Tell us how you were able to be non-judgemental, championing or Soulful with yourself and the difference it made.
Be sure to check back in too, to let us know how it’s going!
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A tough hurdle for me on my way to self-like are external influences. They seem to have a hold on me and I would like to feel more empowered to get past or silence that need for approval in order to develop a strong sense of self-like.
Learning to honour your promises to yourself & claim your voice with others, however small these steps may need to be in the beginning, cultivates the inner strength you’re referring to here. Inner strength has a level of self-respect that makes external approval a non-issue.
Kathrine, I would really like to understand better how to move from one stage to the next.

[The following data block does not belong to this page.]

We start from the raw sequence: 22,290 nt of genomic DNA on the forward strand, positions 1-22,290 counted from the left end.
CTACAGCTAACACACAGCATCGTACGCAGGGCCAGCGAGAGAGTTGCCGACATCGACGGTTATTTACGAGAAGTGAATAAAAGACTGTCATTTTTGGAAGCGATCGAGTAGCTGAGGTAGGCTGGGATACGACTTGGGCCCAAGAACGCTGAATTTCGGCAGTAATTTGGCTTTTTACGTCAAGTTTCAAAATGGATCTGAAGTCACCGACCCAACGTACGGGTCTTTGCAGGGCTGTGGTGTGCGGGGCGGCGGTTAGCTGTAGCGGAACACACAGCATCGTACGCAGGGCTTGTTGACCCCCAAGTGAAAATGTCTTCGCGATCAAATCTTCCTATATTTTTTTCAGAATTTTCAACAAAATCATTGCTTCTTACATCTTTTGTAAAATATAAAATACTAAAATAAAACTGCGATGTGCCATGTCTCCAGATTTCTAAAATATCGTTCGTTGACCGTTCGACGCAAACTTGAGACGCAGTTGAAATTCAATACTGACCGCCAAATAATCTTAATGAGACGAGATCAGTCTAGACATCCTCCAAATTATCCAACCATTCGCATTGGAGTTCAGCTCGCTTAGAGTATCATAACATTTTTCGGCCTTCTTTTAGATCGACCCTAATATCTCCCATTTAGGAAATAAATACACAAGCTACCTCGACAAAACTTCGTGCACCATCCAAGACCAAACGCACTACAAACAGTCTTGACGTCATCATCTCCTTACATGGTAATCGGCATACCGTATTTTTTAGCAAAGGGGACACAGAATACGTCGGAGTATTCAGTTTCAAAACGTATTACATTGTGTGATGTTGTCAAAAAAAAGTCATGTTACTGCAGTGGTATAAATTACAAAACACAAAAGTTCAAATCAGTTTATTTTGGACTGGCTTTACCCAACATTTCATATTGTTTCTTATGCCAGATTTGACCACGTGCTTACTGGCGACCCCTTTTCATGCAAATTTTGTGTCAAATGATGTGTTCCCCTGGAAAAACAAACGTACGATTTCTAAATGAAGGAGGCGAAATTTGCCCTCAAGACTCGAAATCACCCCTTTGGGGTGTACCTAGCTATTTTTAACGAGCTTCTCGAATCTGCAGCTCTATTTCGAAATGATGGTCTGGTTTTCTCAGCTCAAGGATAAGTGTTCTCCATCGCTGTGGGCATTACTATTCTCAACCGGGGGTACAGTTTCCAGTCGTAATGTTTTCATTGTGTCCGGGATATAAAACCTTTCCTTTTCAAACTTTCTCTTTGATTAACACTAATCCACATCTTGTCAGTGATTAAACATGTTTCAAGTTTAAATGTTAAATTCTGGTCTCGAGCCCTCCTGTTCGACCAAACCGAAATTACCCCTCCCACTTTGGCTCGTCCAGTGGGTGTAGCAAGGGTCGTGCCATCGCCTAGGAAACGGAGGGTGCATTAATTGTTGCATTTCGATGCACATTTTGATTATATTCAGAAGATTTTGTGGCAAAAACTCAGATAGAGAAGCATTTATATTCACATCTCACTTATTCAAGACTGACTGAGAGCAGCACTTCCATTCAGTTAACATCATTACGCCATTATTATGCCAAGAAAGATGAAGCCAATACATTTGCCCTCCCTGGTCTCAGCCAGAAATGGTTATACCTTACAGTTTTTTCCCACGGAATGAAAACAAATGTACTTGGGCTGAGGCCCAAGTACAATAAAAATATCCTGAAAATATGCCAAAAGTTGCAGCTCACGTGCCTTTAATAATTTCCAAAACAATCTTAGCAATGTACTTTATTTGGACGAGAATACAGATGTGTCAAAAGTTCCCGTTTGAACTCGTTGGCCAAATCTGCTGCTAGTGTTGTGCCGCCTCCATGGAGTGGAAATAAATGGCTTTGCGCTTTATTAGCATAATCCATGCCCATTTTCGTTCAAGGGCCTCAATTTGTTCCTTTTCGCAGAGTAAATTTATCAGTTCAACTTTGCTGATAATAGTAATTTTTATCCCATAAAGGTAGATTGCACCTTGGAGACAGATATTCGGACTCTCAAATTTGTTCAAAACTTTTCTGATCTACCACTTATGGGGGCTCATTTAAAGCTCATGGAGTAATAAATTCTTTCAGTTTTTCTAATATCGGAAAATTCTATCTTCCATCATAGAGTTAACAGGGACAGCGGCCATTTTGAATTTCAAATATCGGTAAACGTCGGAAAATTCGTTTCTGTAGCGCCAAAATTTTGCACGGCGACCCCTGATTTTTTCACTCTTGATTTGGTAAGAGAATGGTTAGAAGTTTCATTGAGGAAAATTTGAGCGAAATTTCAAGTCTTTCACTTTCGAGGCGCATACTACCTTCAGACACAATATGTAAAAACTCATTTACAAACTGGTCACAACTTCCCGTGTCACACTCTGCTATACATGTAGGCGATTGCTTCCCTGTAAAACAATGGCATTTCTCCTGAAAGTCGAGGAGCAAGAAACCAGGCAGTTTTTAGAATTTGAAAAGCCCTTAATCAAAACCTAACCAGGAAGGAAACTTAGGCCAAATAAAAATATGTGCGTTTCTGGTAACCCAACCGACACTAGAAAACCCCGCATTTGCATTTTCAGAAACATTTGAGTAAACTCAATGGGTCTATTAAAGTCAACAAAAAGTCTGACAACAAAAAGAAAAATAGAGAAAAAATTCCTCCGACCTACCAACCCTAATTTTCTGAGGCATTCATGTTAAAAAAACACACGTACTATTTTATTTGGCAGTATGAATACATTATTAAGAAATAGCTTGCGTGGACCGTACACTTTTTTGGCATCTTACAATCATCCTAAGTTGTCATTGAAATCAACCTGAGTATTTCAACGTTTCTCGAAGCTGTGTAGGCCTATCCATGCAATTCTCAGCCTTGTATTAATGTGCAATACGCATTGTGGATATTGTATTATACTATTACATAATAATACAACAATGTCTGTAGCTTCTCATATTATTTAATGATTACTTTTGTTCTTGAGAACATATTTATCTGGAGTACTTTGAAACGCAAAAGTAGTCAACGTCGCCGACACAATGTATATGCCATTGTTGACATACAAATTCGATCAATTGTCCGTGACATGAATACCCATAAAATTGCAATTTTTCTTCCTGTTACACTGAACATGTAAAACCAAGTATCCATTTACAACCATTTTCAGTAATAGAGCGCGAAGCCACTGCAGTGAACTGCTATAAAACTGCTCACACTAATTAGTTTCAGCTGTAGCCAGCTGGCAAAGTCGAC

Graham I know you’re asking in the context of your partner so…’falling in love’ is the fun & easy part but ‘being loving’ is the real work of all relationships, no matter how they originated. It’s when you learn how to appreciate your partner’s extraordinary essence AND their ordinary humanness. This is especially important in those day-to-day moments where we often differ or disagree and we’re tempted to judge our partner &/or withhold our affections. Can you continue to give to the relationship, to be loving, while you explore a healthy discourse? That’s the key.
I really like the line, “contrary to what people initially think, moving through these levels of understanding and acceptance does not equate to greater licence with your unwanted behaviours.” Because for me in the past, some form of self-acceptance has often equated to, “Don’t judge yourself harshly” = freedom to eat whatever I want and move as little as possible. So I appreciate the distinction that this is not actually self-love. Engaging in self-destructive behaviours is not how I love my body, mind, and soul. Thanks for this reading!
A great litmus test here is – does the behaviour you’ve chosen still move you forward, albeit in a more incremental way?